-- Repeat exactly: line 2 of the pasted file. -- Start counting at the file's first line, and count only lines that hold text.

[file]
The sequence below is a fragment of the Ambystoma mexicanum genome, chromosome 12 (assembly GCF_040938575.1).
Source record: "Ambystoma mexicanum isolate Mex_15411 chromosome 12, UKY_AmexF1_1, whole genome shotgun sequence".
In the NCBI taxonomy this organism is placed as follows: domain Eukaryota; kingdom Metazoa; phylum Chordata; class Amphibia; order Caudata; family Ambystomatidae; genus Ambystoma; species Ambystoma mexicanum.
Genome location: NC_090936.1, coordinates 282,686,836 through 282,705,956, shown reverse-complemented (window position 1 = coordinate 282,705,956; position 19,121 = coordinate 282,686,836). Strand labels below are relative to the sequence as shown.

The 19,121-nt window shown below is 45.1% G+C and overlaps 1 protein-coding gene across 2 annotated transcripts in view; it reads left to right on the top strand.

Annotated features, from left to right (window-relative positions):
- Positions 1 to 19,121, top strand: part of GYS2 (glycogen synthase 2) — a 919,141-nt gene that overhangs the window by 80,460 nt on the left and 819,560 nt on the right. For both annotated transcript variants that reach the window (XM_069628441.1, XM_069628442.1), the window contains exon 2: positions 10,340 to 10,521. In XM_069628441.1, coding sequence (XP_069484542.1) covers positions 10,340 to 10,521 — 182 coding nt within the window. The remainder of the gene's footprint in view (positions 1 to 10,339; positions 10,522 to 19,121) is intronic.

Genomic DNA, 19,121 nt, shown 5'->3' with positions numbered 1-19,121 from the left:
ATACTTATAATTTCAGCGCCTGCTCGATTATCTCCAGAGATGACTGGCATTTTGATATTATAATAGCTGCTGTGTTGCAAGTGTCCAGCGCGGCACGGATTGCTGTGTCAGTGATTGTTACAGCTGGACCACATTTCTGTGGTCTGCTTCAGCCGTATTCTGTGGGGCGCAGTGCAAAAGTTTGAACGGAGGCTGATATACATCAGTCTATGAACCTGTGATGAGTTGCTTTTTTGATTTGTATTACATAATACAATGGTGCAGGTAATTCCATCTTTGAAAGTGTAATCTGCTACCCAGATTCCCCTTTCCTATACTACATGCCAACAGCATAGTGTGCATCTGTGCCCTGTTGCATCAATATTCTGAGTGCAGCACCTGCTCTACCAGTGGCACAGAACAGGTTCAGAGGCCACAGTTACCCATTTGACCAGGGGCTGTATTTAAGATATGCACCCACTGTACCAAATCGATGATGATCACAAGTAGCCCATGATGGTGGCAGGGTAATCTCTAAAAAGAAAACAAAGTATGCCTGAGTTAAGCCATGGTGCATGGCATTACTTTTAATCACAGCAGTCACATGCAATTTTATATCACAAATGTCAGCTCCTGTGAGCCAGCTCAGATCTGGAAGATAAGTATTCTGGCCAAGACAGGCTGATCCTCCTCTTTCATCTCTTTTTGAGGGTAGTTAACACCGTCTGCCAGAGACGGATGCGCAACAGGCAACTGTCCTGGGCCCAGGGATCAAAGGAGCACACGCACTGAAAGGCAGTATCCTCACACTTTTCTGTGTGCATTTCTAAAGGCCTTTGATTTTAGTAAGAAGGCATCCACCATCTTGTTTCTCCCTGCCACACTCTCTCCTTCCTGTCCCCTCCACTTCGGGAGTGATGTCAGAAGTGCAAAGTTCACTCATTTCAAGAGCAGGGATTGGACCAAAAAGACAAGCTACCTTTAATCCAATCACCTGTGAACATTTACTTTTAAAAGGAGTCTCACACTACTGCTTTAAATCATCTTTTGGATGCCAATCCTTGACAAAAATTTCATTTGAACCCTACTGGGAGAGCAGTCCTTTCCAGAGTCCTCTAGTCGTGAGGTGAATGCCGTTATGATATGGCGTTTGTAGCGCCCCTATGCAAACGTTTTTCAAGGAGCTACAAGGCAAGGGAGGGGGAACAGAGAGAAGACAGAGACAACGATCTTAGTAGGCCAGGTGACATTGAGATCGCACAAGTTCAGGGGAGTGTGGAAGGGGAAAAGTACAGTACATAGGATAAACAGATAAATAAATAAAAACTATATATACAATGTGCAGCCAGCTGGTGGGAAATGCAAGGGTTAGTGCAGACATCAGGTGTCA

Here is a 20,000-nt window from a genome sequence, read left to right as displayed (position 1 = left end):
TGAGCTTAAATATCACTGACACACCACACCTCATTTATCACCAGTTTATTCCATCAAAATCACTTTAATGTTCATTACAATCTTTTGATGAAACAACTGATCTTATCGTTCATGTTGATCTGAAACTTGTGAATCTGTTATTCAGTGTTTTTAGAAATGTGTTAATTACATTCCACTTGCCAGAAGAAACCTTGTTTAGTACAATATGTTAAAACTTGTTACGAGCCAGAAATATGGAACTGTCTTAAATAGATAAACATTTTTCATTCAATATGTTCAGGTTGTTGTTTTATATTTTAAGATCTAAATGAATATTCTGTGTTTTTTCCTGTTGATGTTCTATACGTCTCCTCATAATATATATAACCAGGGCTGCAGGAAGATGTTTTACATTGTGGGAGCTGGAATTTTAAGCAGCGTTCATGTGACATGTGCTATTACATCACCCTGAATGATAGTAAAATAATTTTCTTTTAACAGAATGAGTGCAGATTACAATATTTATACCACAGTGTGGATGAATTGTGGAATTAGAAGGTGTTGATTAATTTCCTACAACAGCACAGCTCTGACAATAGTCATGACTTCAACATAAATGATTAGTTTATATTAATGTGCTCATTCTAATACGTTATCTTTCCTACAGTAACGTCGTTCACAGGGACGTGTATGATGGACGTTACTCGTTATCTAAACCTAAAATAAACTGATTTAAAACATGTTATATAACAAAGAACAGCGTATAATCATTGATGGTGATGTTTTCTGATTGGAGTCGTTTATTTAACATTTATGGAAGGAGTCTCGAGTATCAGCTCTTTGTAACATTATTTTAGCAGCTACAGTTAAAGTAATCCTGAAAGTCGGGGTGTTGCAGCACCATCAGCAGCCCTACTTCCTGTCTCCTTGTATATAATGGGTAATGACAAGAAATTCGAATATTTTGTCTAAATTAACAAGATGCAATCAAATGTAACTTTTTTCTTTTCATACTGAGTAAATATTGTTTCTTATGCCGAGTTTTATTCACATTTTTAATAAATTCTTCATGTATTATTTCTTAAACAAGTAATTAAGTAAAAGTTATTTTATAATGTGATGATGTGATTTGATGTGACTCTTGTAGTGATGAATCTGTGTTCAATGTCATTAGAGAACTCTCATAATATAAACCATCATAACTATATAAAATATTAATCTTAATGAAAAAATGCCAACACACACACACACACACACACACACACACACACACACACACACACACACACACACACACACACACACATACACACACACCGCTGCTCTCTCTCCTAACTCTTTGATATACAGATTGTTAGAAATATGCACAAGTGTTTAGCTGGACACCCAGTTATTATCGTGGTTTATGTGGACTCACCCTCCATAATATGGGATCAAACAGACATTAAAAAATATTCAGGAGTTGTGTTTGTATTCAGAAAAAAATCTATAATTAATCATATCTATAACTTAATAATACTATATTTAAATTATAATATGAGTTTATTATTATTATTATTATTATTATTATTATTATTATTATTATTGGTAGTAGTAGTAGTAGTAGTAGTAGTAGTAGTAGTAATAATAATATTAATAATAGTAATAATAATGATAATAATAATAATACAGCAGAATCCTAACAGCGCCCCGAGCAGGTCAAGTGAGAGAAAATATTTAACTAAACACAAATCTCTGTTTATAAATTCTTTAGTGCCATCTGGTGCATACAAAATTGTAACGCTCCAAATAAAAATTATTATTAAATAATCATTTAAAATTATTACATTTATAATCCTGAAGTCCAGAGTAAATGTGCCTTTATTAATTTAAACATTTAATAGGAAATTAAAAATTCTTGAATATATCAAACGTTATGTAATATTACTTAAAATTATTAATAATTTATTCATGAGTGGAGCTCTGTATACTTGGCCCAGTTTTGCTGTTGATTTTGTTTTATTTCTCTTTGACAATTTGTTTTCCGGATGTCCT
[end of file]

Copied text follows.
Source record: "Ambystoma mexicanum isolate Mex_15411 chromosome 12, UKY_AmexF1_1, whole genome shotgun sequence".